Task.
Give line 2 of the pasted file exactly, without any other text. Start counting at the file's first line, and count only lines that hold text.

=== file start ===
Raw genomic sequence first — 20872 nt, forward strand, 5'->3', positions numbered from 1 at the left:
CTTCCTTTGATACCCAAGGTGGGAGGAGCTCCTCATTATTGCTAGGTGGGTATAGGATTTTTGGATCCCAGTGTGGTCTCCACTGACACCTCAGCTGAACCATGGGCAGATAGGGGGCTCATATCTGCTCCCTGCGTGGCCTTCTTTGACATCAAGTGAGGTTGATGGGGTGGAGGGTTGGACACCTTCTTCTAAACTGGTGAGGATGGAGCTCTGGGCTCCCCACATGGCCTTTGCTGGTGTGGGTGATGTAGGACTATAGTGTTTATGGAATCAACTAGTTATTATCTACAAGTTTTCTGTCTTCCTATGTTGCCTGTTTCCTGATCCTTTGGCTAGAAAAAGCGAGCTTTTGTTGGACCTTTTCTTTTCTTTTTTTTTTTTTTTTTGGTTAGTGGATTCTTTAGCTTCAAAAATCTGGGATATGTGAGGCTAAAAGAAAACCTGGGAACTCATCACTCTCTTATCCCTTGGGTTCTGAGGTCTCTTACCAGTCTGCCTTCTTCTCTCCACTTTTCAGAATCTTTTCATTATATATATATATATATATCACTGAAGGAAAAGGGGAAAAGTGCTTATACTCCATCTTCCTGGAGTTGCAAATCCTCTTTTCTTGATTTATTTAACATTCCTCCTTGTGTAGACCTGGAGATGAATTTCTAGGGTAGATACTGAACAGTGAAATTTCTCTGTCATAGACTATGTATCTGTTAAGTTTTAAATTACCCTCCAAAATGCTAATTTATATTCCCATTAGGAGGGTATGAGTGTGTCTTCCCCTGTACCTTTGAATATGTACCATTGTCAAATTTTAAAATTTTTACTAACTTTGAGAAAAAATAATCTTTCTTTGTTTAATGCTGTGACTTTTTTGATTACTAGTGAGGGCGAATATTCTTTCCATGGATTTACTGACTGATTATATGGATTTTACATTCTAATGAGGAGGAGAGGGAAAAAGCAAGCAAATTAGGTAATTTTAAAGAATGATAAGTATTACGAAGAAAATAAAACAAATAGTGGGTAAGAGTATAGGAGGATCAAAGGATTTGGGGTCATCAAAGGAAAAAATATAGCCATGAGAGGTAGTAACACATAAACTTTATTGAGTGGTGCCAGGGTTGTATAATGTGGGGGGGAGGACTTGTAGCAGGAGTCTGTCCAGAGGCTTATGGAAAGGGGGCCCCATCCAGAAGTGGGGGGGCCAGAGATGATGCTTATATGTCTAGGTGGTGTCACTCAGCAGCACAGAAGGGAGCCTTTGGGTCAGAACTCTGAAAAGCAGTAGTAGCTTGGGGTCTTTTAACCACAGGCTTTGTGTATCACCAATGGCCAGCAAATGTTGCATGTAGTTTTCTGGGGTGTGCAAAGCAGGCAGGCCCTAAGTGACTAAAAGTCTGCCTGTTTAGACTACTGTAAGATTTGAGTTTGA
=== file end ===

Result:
CTTCCTTTGATACCCAAGGTGGGAGGAGCTCCTCATTATTGCTAGGTGGGTATAGGATTTTTGGATCCCAGTGTGGTCTCCACTGACACCTCAGCTGAACCATGGGCAGATAGGGGGCTCATATCTGCTCCCTGCGTGGCCTTCTTTGACATCAAGTGAGGTTGATGGGGTGGAGGGTTGGACACCTTCTTCTAAACTGGTGAGGATGGAGCTCTGGGCTCCCCACATGGCCTTTGCTGGTGTGGGTGATGTAGGACTATAGTGTTTATGGAATCAACTAGTTATTATCTACAAGTTTTCTGTCTTCCTATGTTGCCTGTTTCCTGATCCTTTGGCTAGAAAAAGCGAGCTTTTGTTGGACCTTTTCTTTTCTTTTTTTTTTTTTTTTTGGTTAGTGGATTCTTTAGCTTCAAAAATCTGGGATATGTGAGGCTAAAAGAAAACCTGGGAACTCATCACTCTCTTATCCCTTGGGTTCTGAGGTCTCTTACCAGTCTGCCTTCTTCTCTCCACTTTTCAGAATCTTTTCATTATATATATATATATATATCACTGAAGGAAAAGGGGAAAAGTGCTTATACTCCATCTTCCTGGAGTTGCAAATCCTCTTTTCTTGATTTATTTAACATTCCTCCTTGTGTAGACCTGGAGATGAATTTCTAGGGTAGATACTGAACAGTGAAATTTCTCTGTCATAGACTATGTATCTGTTAAGTTTTAAATTACCCTCCAAAATGCTAATTTATATTCCCATTAGGAGGGTATGAGTGTGTCTTCCCCTGTACCTTTGAATATGTACCATTGTCAAATTTTAAAATTTTTACTAACTTTGAGAAAAAATAATCTTTCTTTGTTTAATGCTGTGACTTTTTTGATTACTAGTGAGGGCGAATATTCTTTCCATGGATTTACTGACTGATTATATGGATTTTACATTCTAATGAGGAGGAGAGGGAAAAAGCAAGCAAATTAGGTAATTTTAAAGAATGATAAGTATTACGAAGAAAATAAAACAAATAGTGGGTAAGAGTATAGGAGGATCAAAGGATTTGGGGTCATCAAAGGAAAAAATATAGCCATGAGAGGTAGTAACACATAAACTTTATTGAGTGGTGCCAGGGTTGTATAATGTGGGGGGGAGGACTTGTAGCAGGAGTCTGTCCAGAGGCTTATGGAAAGGGGGCCCCATCCAGAAGTGGGGGGGCCAGAGATGATGCTTATATGTCTAGGTGGTGTCACTCAGCAGCACAGAAGGGAGCCTTTGGGTCAGAACTCTGAAAAGCAGTAGTAGCTTGGGGTCTTTTAACCACAGGCTTTGTGTATCACCAATGGCCAGCAAATGTTGCATGTAGTTTTCTGGGGTGTGCAAAGCAGGCAGGCCCTAAGTGACTAAAAGTCTGCCTGTTTAGACTACTGTAAGATTTGAGTTTGA